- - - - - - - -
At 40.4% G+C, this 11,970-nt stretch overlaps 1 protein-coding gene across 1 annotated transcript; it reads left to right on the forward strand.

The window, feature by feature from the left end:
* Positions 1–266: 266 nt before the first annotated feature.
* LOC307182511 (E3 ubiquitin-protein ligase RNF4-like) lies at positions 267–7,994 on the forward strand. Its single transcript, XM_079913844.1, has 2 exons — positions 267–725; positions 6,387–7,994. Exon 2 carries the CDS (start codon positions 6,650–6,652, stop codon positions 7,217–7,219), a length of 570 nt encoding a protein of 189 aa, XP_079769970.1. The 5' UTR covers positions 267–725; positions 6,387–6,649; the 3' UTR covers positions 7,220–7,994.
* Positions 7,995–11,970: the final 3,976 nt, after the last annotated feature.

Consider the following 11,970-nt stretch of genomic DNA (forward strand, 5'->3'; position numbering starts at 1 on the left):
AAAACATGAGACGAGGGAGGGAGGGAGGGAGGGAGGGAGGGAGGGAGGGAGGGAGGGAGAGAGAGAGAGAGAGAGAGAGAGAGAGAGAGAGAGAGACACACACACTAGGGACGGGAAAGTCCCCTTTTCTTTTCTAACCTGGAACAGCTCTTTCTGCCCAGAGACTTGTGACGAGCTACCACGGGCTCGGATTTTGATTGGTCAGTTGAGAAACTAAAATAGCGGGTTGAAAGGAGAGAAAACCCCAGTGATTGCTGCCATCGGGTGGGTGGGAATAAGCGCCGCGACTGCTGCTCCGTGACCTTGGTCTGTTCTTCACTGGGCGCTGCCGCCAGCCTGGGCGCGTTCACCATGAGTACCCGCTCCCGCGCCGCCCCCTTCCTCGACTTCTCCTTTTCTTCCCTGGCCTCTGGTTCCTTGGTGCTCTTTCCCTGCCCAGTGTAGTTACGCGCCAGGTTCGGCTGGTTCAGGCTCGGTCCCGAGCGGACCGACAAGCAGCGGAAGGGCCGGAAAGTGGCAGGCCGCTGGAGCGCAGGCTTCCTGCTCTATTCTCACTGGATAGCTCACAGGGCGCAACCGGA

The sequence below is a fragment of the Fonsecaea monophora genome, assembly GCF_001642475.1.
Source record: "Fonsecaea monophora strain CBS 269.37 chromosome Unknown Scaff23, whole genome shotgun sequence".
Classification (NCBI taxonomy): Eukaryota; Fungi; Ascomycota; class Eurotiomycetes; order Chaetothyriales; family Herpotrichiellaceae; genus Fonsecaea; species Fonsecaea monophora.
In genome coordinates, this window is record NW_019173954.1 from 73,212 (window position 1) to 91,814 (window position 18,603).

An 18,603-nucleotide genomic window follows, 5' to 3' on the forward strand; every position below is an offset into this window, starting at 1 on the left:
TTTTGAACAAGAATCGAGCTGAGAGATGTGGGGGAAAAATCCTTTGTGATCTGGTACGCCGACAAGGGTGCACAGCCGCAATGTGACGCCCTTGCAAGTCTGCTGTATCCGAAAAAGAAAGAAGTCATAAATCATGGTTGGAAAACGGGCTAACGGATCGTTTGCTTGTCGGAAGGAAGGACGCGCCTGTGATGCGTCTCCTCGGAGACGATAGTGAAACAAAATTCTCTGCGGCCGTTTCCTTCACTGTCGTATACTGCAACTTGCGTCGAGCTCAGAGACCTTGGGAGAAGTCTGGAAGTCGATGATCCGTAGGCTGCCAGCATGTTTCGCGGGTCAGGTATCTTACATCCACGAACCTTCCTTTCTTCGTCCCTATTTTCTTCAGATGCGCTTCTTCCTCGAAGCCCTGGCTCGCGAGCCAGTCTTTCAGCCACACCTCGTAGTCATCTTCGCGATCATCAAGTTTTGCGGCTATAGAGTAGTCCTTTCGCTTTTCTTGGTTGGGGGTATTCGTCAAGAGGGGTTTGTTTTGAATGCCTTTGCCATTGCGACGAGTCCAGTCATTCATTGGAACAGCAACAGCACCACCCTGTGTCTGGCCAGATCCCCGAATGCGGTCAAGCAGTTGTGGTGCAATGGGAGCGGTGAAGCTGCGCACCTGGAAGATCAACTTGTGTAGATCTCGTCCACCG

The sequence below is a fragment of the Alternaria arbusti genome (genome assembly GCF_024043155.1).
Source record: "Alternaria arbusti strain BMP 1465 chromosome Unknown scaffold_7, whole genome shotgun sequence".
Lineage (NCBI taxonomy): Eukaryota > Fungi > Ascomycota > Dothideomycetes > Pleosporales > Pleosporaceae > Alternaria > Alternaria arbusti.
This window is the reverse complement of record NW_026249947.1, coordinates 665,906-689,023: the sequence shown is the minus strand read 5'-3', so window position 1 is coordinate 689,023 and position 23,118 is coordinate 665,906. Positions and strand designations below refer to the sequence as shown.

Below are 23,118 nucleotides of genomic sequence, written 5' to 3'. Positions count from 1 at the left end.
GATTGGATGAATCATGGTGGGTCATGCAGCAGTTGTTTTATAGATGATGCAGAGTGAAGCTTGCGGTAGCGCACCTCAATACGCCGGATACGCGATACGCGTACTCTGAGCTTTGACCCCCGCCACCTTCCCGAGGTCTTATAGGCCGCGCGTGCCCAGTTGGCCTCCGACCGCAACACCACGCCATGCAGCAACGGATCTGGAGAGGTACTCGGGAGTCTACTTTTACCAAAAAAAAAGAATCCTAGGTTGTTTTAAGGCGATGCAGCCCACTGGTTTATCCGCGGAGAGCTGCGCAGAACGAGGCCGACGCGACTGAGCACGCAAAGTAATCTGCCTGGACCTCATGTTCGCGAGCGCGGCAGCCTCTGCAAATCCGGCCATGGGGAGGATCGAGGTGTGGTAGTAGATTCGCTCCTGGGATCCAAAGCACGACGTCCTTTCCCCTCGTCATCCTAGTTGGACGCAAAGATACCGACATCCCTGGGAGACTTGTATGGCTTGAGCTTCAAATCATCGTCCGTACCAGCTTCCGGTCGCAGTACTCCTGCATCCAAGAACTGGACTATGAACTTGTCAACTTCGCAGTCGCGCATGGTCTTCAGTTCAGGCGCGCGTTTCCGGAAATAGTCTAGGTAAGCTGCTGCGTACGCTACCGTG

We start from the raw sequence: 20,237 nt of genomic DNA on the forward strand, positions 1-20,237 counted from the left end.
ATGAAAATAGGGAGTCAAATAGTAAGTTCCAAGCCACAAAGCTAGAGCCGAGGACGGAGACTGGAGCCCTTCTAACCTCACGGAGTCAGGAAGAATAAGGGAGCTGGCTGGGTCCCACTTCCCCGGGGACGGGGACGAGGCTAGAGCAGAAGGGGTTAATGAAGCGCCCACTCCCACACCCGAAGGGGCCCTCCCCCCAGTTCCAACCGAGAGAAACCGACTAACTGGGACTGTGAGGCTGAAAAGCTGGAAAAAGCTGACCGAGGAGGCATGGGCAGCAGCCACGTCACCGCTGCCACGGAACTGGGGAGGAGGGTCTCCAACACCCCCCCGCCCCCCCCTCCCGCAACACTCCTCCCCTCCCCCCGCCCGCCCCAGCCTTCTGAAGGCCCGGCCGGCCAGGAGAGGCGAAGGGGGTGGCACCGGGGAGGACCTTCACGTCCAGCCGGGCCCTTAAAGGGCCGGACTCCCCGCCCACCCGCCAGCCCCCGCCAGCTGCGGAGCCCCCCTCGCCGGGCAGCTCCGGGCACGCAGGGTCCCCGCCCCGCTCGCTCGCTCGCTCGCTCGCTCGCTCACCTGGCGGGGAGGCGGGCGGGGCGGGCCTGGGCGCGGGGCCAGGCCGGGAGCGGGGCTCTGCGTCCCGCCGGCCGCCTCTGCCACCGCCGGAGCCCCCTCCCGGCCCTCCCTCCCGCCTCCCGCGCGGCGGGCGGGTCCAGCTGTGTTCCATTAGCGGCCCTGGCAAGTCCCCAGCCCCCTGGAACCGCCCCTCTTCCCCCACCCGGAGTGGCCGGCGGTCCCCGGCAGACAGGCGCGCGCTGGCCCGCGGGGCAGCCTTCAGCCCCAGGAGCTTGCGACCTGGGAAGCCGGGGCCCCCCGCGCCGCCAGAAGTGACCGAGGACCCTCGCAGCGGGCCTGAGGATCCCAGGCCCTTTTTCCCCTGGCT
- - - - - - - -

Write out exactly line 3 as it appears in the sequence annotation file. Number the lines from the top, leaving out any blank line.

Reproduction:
* Positions 1–266: 266 nt before the first annotated feature.